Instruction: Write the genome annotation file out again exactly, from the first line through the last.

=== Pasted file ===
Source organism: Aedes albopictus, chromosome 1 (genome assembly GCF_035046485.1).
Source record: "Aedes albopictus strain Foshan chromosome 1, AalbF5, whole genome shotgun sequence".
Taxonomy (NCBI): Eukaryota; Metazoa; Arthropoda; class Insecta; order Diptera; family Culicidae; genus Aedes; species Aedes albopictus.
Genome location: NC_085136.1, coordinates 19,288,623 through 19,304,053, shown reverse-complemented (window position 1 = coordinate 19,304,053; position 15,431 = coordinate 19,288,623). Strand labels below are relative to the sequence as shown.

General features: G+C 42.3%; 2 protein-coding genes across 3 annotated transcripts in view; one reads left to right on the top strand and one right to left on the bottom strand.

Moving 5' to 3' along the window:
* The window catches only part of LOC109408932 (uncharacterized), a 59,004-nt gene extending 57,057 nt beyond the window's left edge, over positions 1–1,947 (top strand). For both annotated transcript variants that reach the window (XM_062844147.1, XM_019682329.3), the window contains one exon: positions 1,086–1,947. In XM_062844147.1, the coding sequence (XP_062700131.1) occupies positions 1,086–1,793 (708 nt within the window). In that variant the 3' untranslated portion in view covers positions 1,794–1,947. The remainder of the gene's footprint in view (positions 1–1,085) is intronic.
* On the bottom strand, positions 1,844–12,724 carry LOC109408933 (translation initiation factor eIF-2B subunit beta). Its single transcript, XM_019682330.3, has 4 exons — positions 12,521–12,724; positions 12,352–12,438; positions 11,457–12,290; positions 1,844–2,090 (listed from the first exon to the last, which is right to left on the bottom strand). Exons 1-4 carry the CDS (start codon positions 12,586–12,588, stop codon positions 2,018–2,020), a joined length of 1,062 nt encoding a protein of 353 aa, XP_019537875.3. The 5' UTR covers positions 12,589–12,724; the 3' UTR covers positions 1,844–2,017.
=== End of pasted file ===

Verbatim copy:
Source organism: Aedes albopictus, chromosome 1 (genome assembly GCF_035046485.1).
Source record: "Aedes albopictus strain Foshan chromosome 1, AalbF5, whole genome shotgun sequence".
Taxonomy (NCBI): Eukaryota; Metazoa; Arthropoda; class Insecta; order Diptera; family Culicidae; genus Aedes; species Aedes albopictus.
Genome location: NC_085136.1, coordinates 19,288,623 through 19,304,053, shown reverse-complemented (window position 1 = coordinate 19,304,053; position 15,431 = coordinate 19,288,623). Strand labels below are relative to the sequence as shown.

General features: G+C 42.3%; 2 protein-coding genes across 3 annotated transcripts in view; one reads left to right on the top strand and one right to left on the bottom strand.

Moving 5' to 3' along the window:
* The window catches only part of LOC109408932 (uncharacterized), a 59,004-nt gene extending 57,057 nt beyond the window's left edge, over positions 1–1,947 (top strand). For both annotated transcript variants that reach the window (XM_062844147.1, XM_019682329.3), the window contains one exon: positions 1,086–1,947. In XM_062844147.1, the coding sequence (XP_062700131.1) occupies positions 1,086–1,793 (708 nt within the window). In that variant the 3' untranslated portion in view covers positions 1,794–1,947. The remainder of the gene's footprint in view (positions 1–1,085) is intronic.
* On the bottom strand, positions 1,844–12,724 carry LOC109408933 (translation initiation factor eIF-2B subunit beta). Its single transcript, XM_019682330.3, has 4 exons — positions 12,521–12,724; positions 12,352–12,438; positions 11,457–12,290; positions 1,844–2,090 (listed from the first exon to the last, which is right to left on the bottom strand). Exons 1-4 carry the CDS (start codon positions 12,586–12,588, stop codon positions 2,018–2,020), a joined length of 1,062 nt encoding a protein of 353 aa, XP_019537875.3. The 5' UTR covers positions 12,589–12,724; the 3' UTR covers positions 1,844–2,017.